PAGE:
It also locks you into one specific system that you are able to use to watch your purchased product. Your DVD player will perform security tests to locate the RFID chip. This will be done at the hardware level instead of the current system of software and drivers. If it does not locate the chip, you will not be able to use the disc.
Ritek believes that this will eliminate piracy altogether. It may, but I will believe it when I see it. There will always be a way to copy or record something. It might take a bit of time, but we have seen protection scheme after protection scheme broken. Firmware has been modified for years and, if this new technology requires firmware, it will be cracked. The most recent story is that the HD-DVD restrictions have been cracked and pirated copies of Serenity are available via bittorent.
GM and Toyota have also used RFID tags in the past and still had problems with theft. Nissan is also implementing RFID. Even if the data is encrypted, if all you need is a copy, then that is easy to do. You can be on your way in your new car with a working copy of a key or ID.
Though tracking shipments is a good use of RFID tags, placing them on individual packages presents dangers. Not all tags are passive and, in many warehouses, tags can be read from several meters away using standard issue readers. Several meters away is still far enough away that you won’t notice someone reading your tags when you leave the supermarket. Once you reach home and use the products, all a person needs to do is pass by your garbage cans with a reader and, over time, can account for the types of items you like to buy. There is no need to for them to dig through your trash and get dirty because a brisk walk will gather all the information that they will need for whatever nefarious purpose they can think of.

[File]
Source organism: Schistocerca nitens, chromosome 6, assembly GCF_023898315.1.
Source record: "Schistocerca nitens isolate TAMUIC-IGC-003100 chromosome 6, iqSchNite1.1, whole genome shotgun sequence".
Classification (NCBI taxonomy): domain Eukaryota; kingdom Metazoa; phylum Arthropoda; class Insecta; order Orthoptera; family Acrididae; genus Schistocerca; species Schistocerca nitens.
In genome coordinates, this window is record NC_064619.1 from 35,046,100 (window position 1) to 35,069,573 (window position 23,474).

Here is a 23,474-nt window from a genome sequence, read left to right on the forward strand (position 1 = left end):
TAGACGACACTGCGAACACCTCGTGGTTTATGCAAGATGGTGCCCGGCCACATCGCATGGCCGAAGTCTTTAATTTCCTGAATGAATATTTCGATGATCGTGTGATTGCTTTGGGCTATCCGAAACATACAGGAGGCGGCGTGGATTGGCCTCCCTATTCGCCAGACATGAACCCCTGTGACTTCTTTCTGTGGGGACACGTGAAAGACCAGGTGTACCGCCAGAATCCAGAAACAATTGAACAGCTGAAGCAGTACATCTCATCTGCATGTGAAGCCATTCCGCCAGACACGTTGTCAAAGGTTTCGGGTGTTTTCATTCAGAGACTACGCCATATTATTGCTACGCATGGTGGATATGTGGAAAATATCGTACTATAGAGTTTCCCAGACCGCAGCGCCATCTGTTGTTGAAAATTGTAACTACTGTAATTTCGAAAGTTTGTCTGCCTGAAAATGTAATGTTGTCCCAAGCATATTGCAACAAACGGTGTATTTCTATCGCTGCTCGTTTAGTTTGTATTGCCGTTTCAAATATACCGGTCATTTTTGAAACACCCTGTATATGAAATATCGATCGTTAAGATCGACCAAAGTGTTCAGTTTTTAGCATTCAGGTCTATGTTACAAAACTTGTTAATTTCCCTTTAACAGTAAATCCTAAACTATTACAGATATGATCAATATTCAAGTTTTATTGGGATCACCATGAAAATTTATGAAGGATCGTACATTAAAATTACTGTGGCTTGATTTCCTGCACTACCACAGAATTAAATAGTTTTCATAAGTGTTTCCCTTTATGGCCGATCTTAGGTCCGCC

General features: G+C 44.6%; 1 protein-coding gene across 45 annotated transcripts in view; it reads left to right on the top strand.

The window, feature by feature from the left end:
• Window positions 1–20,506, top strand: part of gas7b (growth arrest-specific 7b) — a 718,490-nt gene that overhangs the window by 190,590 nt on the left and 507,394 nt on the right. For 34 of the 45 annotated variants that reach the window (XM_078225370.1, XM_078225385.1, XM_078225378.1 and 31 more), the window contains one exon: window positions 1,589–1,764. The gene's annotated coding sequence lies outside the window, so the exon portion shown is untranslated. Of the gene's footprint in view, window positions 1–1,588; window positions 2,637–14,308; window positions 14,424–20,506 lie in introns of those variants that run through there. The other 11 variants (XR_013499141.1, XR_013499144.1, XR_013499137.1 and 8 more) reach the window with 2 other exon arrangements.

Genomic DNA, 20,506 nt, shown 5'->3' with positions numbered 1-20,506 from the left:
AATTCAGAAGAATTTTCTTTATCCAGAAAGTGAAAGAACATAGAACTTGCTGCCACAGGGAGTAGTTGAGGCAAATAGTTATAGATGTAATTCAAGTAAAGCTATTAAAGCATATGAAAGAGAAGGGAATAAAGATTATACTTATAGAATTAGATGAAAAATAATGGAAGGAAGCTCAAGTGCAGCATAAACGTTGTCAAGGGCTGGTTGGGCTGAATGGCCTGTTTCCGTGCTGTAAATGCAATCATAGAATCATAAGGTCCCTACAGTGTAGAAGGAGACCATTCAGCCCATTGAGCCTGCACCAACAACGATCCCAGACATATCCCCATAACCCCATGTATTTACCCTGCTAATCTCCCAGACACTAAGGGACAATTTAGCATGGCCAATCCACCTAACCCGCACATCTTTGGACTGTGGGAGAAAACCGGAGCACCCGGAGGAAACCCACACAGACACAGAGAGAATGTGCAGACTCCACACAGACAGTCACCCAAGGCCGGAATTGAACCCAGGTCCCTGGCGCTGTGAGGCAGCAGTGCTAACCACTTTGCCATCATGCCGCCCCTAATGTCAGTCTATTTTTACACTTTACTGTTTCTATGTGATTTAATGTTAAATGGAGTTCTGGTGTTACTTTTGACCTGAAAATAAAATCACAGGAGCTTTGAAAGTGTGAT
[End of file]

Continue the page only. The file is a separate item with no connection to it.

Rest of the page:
IPICO claims that its RFID tags can be read from at least six metres away, and at a rate of thousands of tags per minute. The passive chips require no battery, as they are powered by the energy in radio waves from the RFID reader.
With this reality, it will not be hard to read the RFID tags for whatever possibility a person can imagine. By continuing to label consumers as the bad guys, much of the RFID technology will be used to prevent normal people from doing normal things with items they purchased and legally own. These protections aren’t even used to combat piracy, as Hollywood has finally admitted. What will happen is the elimination of fair use for media, tracking of individual’s personal habits, and abuses of the system. The question is, are those in Hollywood and Washington going to accept this as they watch their sales dwindle further because Joe Citizen is no longer purchasing their products or will Joe Citizen blindly accept yet another control telling them how to live?
I suggest you do what I have done; purchase several cheap DVD players, get a lot of blank media, keep your mouth shut, and don’t ever upgrade to this crap idea that those that sell you products should tell you how to use them.